For more office-lunch etiquette – plus our favorite Main Campus munchies and more – check out the annual Lunchies insert in this week’s issue, which includes humor columnist Samantha Krotzer’s tips for maintaining a healthy and peaceful office refrigerator.

Free screening of ‘The Social Network’

Before you read this, you were probably frantically scrolling through your news feed, wondering why “Person X” always puts sappy country song lyrics as his or her status and why “Person Y” writes out his or her schedule for you every day. Well, now’s your time to meet the person who let people X and Y trash your news feed. Kind of.

An advance screening of the “The Social Network,” a film depicting the validity behind Facebook founder Mark Zuckerberg’s business, will be playing at the Pearl Theater Wednesday, Sept. 22 at 7:30 p.m. Advance screening passes are located at the Information Desk in the Student Center. One pass allows two people.

Don’t forget to check out The Temple News’ exclusive interview with “The Social Network” screenwriter Aaron Sorkin and Matt Flocco’s review of the film.

Editorial correction

Though we wrote Theresa Powell is former Dean of Students Ainsley Carry’s replacement in today’s editorial, we meant to say she is the vice president of student affairs that hired Carry. Please read the revised editorial here, and again – and especially to Dr. Powell, who we admire and respect – we apologize for the error.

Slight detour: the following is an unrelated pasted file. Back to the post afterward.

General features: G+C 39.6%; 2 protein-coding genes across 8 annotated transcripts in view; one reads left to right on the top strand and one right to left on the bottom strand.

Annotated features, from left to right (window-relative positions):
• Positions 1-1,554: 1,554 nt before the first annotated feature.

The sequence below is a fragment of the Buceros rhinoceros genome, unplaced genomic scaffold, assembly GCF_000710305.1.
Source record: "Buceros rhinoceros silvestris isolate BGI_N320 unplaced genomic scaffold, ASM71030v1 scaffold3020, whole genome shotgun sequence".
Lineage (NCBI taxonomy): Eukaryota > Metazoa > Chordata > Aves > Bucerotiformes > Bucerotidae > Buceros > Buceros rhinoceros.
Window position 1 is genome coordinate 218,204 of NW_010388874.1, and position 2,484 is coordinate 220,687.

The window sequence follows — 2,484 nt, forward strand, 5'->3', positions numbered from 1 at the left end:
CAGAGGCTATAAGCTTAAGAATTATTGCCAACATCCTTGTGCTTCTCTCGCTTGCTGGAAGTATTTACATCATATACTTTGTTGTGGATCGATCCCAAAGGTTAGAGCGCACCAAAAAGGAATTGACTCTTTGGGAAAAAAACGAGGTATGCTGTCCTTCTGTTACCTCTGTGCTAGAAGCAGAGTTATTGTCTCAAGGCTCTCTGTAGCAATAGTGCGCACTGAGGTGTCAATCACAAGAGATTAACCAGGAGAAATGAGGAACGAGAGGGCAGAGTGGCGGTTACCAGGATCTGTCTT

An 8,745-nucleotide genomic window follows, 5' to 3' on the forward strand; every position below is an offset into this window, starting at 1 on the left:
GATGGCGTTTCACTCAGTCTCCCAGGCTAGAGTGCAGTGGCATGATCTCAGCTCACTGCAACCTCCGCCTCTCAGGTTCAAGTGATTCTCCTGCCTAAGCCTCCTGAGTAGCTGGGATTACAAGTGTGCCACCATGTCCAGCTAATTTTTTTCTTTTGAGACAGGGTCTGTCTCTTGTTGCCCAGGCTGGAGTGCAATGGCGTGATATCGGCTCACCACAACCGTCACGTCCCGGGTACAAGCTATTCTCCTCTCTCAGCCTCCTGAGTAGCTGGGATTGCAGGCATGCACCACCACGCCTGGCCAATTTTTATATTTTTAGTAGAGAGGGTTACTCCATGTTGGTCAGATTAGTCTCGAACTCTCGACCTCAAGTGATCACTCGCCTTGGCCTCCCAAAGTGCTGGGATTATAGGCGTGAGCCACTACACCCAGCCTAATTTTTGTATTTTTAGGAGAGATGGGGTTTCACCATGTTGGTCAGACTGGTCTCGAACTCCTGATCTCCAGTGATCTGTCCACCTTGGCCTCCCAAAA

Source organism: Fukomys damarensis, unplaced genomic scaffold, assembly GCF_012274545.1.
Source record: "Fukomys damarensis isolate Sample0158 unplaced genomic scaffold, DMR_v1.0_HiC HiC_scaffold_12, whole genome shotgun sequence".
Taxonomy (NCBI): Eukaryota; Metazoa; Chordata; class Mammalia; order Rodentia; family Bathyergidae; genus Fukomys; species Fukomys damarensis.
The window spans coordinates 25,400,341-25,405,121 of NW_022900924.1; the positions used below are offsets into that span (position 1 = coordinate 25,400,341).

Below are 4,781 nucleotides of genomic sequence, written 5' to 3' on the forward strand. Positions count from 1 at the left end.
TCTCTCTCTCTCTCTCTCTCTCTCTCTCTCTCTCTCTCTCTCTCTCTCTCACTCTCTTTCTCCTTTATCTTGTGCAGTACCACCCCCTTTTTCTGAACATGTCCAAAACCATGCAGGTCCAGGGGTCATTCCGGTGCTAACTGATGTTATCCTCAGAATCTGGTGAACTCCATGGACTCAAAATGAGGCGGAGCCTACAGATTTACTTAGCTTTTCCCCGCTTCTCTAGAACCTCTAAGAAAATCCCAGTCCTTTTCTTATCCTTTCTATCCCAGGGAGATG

Relic hipster icon bashes Fourteenth Street mag on blog

Ironic though, isn’t it?

After reporter Josh Fernandez gave editor and co-founder Joey Sweeney ample opportunity to put in his expert hipster two cents for his Fourteenth Street magazine (inserted in this week’s issue of TTN) cover article on hipsters adopting queer style, the blog, true to its form, published a barely-there, almost-funny-but-not-quite post attempting to ridicule the mag.

In its post, Philebrity boasts Sweeney’s response to Fernandez’s request for comment, saying, “Instead, he forwarded the email to all of his friends with the subject header “PLEASE KILL ME.” A decision, for the record, he still stands by.”

Funny, because Sweeney’s actual response to the request went something like this: “Hi Josh- I’m gonna pass on this one. Good luck!”

Read: I would respond to you, but I’m too busy hanging out and posting comments here.

Fourteenth Street thanks you for the free publicity, Philebrity. How are ad sales these days?

As a kind sidenote, your “hip” use of Yiddish words is facacta in itself. If you’re going to muddle other tongues, at least have the decency to learn to spell the words correctly. Or are you too cool for that?